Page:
In Chapter 2, Harrison transitions to the novel’s main focus, the memory of the Berlin Wall. To examine this memory, Harrison focuses on historical sites and dates, starting with the Berlin Wall Memorial, arguably the most famous historical site associated with the wall. Throughout the novel, Harrison consistently introduces each topic thoroughly, which makes the novel very readable for readers unfamiliar with the topic. When discussing the Berlin Wall Memorial, Harrison describes the overwhelming feeling of Germans to quickly move on from the Berlin Wall and the crucial role of “memory activists” to “counter the majority impulse (Harrison 73).” Harrison uses interviews with Pastor Manfred Fischer, a memory activist who was critical to the Berlin Wall Memorial project, to communicate his passion for helping people who felt “down-and-out (Harrison 76).” Similarly, Harrison also discusses the “uphill battle” Helmet Trotnow, a historian at the Deutsches Historisches Museum, faced in persuading his associates who believed the Wall should be “left in the past (Harrison 84).”Though Harrison remains unbiased when addressing political leaders and controversial topics, her gratitude for Pastor Manfred Fischer and Helmet Trotnow’s work to create the Berlin Wall Memorial is understandably noticeable. For me, I had the same feelings internally while reading of their accomplishments, and I liked how her personal touch adds another dimension to the novel. After describing the leading memory activists for the Berlin Wall Memorial, Harrison discusses the struggle to gain federal funding for the Memorial in Chapter 3, despite the Bundestag Commission’s strong support for additional recognition of the Berlin Wall. Specifically, their report stated that “remembering both dictatorships” (Nazi and GDR) is important for “democratic self-conception in United Germany (Harrison 128).” The report also suggested the commemoration of important historical dates, stating that “historically important anniversaries are necessary for a democratic state” because they “can make visible the democratic and national self-image of Germany (Harrison 129).” For the Berlin Wall, Harrison focuses on two main historical dates: August 13th, 1961 (when construction of the wall began) and November 9th, 1989(the “fall” of the wall). Through Chapters 4 and 5, Harrison gives additional context about these two dates, including an analysis of the original construction documents of the Berlin Wall death strip. Harrison also discusses the conflicting narrative over November 9th in German history. One would expect November 9th to be celebrated for the fall of the Berlin Wall but November 9th, 1938 was the night of a large-scale Nazi attack of Jewish synagogues and businesses. Additionally, Hitler marched through Munich in a failed coup attempt on November 9th, 1923. Unbelievably, there was another November 9th, this in 1918, that has historical significance. A revolution on November 9th, 1918 forced Kaiser Wilhelm II to resign, which helped end WWI on November 11th, only two days later. The depth of Harrison’s research and her inclusion of details from German history, even those unrelated to the thesis of her novel, help readers develop an informed perspective on November 9th’s in German history and the memory of the Berlin Wall.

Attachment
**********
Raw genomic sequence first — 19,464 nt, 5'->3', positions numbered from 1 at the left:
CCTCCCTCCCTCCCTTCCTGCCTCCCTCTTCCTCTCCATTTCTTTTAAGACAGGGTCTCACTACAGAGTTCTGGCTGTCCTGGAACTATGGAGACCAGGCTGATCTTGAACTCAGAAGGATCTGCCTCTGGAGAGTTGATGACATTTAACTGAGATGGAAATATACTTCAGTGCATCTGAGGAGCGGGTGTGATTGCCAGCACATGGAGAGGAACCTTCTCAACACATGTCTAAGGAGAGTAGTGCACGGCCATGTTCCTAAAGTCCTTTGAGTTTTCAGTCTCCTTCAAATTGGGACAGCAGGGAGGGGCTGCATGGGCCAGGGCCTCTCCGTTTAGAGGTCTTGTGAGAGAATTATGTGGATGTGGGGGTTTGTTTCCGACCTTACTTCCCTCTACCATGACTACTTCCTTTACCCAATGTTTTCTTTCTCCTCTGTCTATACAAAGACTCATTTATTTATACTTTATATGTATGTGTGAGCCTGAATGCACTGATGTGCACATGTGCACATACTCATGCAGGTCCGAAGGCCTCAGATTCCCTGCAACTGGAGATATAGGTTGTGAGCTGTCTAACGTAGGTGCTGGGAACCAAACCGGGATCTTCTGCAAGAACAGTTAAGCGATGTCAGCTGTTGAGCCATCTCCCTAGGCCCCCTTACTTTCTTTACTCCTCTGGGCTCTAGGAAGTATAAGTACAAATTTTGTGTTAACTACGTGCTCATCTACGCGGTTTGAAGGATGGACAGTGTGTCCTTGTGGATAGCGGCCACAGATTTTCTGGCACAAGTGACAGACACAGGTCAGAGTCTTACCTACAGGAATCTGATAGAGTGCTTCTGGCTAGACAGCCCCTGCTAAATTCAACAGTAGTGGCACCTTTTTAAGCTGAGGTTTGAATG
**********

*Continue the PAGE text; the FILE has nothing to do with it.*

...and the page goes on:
Although Harrison’s support for memory activists is evident throughout the novel, I liked how she also acknowledges why many Germans didn’t support the use of state-resources to commemorate the past. After German reunification, Germans wanted to project an image of freedom and unity. The Berlin Wall, which symbolizes repression, directly contradicts their desired post-unification image. Additionally, there was division within Germany on how to commemorate the Berlin Wall. The dominance of West Germans over post-unification Germany has made East Germans less comfortable in continuing to discuss their past life under Stalinist totalitarianism. Further, there’s an even larger divide between East Germans who were victims of the wall and East Germans who helped enforce it. Former Stasi desperately want to move on while East German families that were separated support additional recognition. Personally, reading about the many layers to this cultural conflict was my favorite part of the book, and I  thought Harrison did a terrific job explaining everything clearly. 

By reviewing historical documents and films, conducting interviews with key memory activists, and addressing multiple perspectives, Hope M. Harrison combined the methods of historians and sociologists to produce a readable and informative novel on the commemoration of the Berlin Wall. Harrison gives detailed context for each topic, making the novel very informative, even for readers with limited knowledge of the Berlin Wall. Further, she explores the four November 9th’s in German history and the controversy over acknowledgement of the Berlin Wall in great detail. As a German-enthusiast, I really enjoyed reading this novel and I highly recommend it to anyone interested in learning more about the Berlin Wall and the impact of its memory on present-day Germany. 

The author's comments:

I'm Lakshman Sibal and I'm a rising senior at the Edgemont High School. I've studied German culture through high school, and I'm very interested in contemporary Germany. I'm research cultural changes after German reunification extensively, and I highly recommend this novel to anyone looking to further their understanding on the memory of the Berlin Wall. 


This article has 0 comments.